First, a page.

Hopefully the arrival of turkey season also means the arrival of a big ol’ tom in the back of your truck. After putting in the hard work to harvest a big gobbler, the best way to honor the bird and preserve memories for years to come is to mount it. To mount a turkey fan and beard, it’s easier than you might think, so give it a try yourself using these directions… [continued]

How To Can Venison

  • If you want to store venison for months, you’d be hard pressed to find a better solution than canning it. Yes, I freeze my share of venison, but I can a lot of it as well.

Canning venison might be new to some of you. If you’ve never tried it before, fear not. It’s easier than you’d think. Pure Instinct Hunting has some advice on how to can venison.

In my opinion, there’s no better way to keep venison for up to a year than canning it. There are two ways to can venison, either by hot packing or cold packing. Hot packing requires the meat to be cooked before canning. Cold packing is canning the meat without first cooking it. Whichever method you choose, it will take a pressure canner to get the job done…[continued]

How to Brain Tan a Deer Hide

Tanning a deer hide, or any other hide for that matter, often means the hide will be sent to a taxidermist or a tannery, or that you’ll have to purchase a kit.

Native Americans did not have these luxuries, and had to use what was available to them. The best they had were brains from the animal the hide came from. Tanning hides with brains is a lost art, but many traditionalists still use this technique.

Outdoor Life‘s Brad Fitzpatrick has good information to brain-tan a hide in eight easy steps.

Continue reading “How to Brain Tan a Deer Hide”

How to Make a Hay Bale Blind

 Hay bales are normal throughout much of hunting country. Deer, turkeys, and other big-game animals do not give them a second thought as they pass by them. So it only makes since to hunt out of a hale bale. But that’s not possible. Or at least it wasn’t until now.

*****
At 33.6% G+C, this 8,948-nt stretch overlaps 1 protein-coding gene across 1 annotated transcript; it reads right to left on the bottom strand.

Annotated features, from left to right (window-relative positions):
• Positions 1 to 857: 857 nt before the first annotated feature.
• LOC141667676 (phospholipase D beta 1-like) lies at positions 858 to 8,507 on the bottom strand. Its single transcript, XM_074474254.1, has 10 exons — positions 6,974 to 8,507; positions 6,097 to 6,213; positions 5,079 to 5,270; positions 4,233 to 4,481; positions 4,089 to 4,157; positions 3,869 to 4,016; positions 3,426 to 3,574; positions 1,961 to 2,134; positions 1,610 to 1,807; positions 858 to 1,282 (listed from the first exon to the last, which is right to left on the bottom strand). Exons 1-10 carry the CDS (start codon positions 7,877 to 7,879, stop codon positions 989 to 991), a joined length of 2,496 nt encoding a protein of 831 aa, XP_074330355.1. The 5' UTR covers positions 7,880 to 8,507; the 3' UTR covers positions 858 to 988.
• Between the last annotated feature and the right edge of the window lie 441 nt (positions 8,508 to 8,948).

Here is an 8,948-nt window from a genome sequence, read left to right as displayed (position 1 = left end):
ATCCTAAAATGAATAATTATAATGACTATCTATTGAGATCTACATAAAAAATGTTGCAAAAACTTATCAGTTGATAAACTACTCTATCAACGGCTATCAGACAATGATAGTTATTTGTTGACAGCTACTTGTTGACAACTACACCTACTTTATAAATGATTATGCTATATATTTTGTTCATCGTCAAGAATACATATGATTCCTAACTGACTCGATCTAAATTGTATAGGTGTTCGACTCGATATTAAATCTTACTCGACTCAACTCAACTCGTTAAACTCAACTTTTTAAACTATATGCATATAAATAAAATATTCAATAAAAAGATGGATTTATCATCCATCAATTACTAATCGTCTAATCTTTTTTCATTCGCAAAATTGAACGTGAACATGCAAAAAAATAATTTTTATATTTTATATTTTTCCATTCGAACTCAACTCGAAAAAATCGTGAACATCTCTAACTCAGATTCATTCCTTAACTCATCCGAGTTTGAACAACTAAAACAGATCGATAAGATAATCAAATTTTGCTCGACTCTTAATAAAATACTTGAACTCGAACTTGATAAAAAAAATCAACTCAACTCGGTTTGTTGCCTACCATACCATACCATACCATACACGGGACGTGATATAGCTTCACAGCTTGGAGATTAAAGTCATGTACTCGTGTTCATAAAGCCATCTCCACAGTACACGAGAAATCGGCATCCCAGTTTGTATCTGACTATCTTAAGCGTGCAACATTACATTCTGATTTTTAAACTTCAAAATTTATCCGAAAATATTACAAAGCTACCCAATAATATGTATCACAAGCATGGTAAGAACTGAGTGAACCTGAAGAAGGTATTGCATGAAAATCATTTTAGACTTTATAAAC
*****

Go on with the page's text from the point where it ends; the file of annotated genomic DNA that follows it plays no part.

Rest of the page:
You can purchase expensive hale bale blinds, or you can make your own for a lot less.

Andy Biddle from Paris, Kentucky submitted a reader project to Outdoor Life for a DIY hay bale blind project. This is impressive.

“We started by doubling over one fence panel to get rough measurements for the base, which we built with 2x6s. We braced each corner with 2x4s cut at 45-degree angles to reinforce the base. Once the base was finished, we doubled the panel over once more and tacked it to the inside of the base with staples, and then tack-welded the second panel to the open sides of the first panel. The sides made the blind pretty stout, but we added braces in the top portion of the blind…[continued]


Ginseng: A Profitable Cash Crop [Video]

The photo above is of a mature ginseng plant.  Photo: Jason Houser

Ginseng hunting has become even more popular the last few years after television shows portray ginseng hunters making tens of thousands of dollars every fall.

Wild root sells upwards of $1,000 per pound some years. This has caused for a decline in wild ginseng, but for the do-it-yourself types, planting wild simulated ginseng is profitable and enjoyable.

Many people believe that the only ginseng that’s available to dig and sell is wild.  It is true that wild roots are the most valuable, but there are other types of ginseng that can be harvested and sold.

Farmed ginseng is grown in beds like vegetables. Some use chemicals and unnatural methods to grow their plants under imitation shade; these farmers know the age of the roots in every bed before they dig them. These plants are not wild, so they’re able to pre-set their prices every season because they’re farm-raised. Therefore, they know the prices before season.

Woods-grown ginseng is slightly better than farmed, because it’s grown under the natural forest canopy. This ginseng may be fertilized or grown using tilled soil or chemicals. The seed is planted and not wild-sown, and so the harvesters know the year and age of every bed and can pre-determine prices.

Mature roots

Wild simulated is the best of these three options, and most likely will have been grown without chemicals or tilled ground. The overall quality is better. Harvested roots can also be aged with accuracy, as one knows how much seed was planted and when it was planted.

Ice Fishing for White Bass